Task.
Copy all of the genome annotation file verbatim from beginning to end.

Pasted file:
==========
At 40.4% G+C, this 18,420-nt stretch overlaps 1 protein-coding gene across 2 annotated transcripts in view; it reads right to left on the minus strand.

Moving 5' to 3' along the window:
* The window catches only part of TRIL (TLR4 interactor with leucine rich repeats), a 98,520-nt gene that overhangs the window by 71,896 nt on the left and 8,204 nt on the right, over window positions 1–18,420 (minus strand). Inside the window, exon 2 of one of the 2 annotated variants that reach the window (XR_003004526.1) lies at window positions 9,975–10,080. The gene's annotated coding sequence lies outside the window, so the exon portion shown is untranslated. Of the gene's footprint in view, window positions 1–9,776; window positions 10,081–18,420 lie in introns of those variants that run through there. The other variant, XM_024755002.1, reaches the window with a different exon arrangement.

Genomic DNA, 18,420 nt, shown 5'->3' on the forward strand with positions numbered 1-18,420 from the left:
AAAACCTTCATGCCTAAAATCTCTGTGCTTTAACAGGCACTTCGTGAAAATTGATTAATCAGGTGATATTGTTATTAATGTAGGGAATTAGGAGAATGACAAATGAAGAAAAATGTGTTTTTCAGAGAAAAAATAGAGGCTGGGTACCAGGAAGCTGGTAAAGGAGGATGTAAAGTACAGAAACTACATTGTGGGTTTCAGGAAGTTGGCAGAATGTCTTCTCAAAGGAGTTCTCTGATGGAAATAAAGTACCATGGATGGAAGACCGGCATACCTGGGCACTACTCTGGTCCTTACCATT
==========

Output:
At 40.4% G+C, this 18,420-nt stretch overlaps 1 protein-coding gene across 2 annotated transcripts in view; it reads right to left on the minus strand.

Moving 5' to 3' along the window:
* The window catches only part of TRIL (TLR4 interactor with leucine rich repeats), a 98,520-nt gene that overhangs the window by 71,896 nt on the left and 8,204 nt on the right, over window positions 1–18,420 (minus strand). Inside the window, exon 2 of one of the 2 annotated variants that reach the window (XR_003004526.1) lies at window positions 9,975–10,080. The gene's annotated coding sequence lies outside the window, so the exon portion shown is untranslated. Of the gene's footprint in view, window positions 1–9,776; window positions 10,081–18,420 lie in introns of those variants that run through there. The other variant, XM_024755002.1, reaches the window with a different exon arrangement.

Genomic DNA, 18,420 nt, shown 5'->3' on the forward strand with positions numbered 1-18,420 from the left:
AAAACCTTCATGCCTAAAATCTCTGTGCTTTAACAGGCACTTCGTGAAAATTGATTAATCAGGTGATATTGTTATTAATGTAGGGAATTAGGAGAATGACAAATGAAGAAAAATGTGTTTTTCAGAGAAAAAATAGAGGCTGGGTACCAGGAAGCTGGTAAAGGAGGATGTAAAGTACAGAAACTACATTGTGGGTTTCAGGAAGTTGGCAGAATGTCTTCTCAAAGGAGTTCTCTGATGGAAATAAAGTACCATGGATGGAAGACCGGCATACCTGGGCACTACTCTGGTCCTTACCATT